**6510.001,
Fall**
**202****4**

**Representation
Theory**

**Conley**

The
course will meet Mondays and Wednesdays, 12:00-1:20, in GAB
473.
It will
count towards the algebra breadth requirement. The
format will be mainly lectures. Grading will be based on attendance
and some combination of in-class presentations and maybe a small
number of homework problems. It is necessary for me to note that use
of screens in class will not permitted for any purpose other than
note-taking.

We will loosely follow “Representation Theory: A First Course”, by Fulton and Harris. My tentative plan is to begin with Chapters 1-3, which introduce representations of finite groups, including the orthogonality relations and induction. We will then jump to Part II, on representations of Lie groups and Lie algebras. Rather than develop the abstract theory via nilpotent and solvable Lie algebras, the Killing form, and the Cartan criterion, we will go immediately to Chapters 11-13, which introduce finite dimensional complex semisimple Lie algebras by looking in detail at sl(2) [aka o(3)] and sl(3). We may also look at Section 16.2, on sp(4) [aka o(5)]. In the context of these examples, we will discuss the following topics:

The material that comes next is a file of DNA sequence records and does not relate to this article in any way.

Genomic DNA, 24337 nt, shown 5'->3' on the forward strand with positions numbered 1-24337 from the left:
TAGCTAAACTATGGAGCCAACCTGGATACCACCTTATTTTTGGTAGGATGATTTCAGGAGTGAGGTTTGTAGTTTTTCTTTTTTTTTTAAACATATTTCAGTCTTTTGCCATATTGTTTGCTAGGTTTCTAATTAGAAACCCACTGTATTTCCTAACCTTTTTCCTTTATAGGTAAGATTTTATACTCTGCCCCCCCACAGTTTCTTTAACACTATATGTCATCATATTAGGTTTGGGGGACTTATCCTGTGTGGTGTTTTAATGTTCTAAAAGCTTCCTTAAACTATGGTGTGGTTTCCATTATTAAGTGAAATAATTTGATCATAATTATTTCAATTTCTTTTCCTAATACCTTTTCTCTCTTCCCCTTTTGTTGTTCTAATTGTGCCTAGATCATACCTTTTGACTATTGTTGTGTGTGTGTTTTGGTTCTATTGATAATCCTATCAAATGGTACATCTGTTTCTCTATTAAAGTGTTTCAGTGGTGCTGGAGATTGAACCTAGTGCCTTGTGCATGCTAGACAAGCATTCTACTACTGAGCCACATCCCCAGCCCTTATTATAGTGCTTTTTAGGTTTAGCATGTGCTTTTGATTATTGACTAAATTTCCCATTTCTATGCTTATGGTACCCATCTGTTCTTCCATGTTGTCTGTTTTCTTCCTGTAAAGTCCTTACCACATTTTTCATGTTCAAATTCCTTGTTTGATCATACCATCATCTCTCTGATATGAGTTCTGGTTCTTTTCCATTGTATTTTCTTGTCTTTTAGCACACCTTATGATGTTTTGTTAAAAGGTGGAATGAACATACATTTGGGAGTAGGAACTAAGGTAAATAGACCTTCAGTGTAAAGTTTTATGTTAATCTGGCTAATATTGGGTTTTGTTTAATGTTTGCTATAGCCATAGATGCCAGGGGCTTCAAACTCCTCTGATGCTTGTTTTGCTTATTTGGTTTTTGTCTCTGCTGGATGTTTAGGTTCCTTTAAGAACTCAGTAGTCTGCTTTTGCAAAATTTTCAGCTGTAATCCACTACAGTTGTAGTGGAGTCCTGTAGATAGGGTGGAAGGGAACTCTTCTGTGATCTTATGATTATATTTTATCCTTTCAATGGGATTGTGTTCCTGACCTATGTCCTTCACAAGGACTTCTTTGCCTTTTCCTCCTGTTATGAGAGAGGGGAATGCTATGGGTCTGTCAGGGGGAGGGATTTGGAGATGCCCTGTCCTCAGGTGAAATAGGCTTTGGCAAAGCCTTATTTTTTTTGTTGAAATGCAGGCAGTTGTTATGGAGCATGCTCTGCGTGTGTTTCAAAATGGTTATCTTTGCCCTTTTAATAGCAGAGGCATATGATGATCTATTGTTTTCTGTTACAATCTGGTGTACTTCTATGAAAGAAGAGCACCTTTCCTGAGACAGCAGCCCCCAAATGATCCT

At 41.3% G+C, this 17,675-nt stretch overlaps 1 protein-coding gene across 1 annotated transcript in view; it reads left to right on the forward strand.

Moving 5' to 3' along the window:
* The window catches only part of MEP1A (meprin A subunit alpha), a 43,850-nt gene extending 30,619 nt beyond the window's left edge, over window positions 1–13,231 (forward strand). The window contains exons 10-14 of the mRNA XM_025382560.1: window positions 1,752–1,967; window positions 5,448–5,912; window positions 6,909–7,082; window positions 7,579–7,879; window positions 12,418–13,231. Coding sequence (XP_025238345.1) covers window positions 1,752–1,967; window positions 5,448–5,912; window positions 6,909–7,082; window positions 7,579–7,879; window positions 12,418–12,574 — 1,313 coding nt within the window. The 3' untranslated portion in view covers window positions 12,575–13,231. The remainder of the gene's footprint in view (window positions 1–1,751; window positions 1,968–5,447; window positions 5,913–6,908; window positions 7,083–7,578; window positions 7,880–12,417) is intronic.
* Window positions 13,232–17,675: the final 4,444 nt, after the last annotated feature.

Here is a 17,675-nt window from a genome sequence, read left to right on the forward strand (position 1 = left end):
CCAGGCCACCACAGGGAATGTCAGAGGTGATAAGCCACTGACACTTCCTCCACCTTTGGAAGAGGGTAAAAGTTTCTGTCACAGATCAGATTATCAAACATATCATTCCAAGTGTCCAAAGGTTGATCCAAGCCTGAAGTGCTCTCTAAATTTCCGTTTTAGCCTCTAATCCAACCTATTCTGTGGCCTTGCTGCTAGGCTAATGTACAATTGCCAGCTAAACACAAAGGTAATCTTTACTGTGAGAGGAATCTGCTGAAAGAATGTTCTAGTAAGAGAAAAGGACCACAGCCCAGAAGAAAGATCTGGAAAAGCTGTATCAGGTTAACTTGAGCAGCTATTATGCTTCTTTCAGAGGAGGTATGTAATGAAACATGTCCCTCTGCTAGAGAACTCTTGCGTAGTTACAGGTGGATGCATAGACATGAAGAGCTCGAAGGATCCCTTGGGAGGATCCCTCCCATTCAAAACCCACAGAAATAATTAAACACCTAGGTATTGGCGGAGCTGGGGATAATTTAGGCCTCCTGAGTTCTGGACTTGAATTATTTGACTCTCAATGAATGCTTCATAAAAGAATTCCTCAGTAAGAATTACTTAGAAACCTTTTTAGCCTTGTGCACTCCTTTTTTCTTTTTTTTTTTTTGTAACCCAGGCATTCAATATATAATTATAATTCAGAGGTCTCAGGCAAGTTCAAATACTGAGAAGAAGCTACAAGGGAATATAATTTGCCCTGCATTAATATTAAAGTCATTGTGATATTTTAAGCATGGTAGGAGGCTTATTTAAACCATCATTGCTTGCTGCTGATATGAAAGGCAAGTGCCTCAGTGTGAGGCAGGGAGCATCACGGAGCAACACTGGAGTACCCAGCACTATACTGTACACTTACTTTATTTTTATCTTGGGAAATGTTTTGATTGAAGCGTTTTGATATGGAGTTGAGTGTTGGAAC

Cartan subalgebras and roots

The Weyl group

Weights and highest weights

The classification of finite dimensional irreducible representations

Time permitting, we may also discuss the following topics:

Semisimplicity of finite dimensional representations

The Weyl character formula

The Kostant multiplicity formula

Special cases of the Littlewood-Richardson rule

The agenda is flexible; let me know if you have preferences. Here are some additional possibilities:

Verma modules

Infinitesimal characters

A taste of injectives and projectives via sl(2)

A taste of quantum groups via U_q[sl(2)]

A taste of Kac-Moody algebras via affine sl(2)

A taste of Lie superalgebras via osp(1|2)

A taste of finite fields via SL(2, q)

A taste of compact groups via SU(2): orthogonality relations again, the Weyl character formula again, and the Peter-Weyl theorem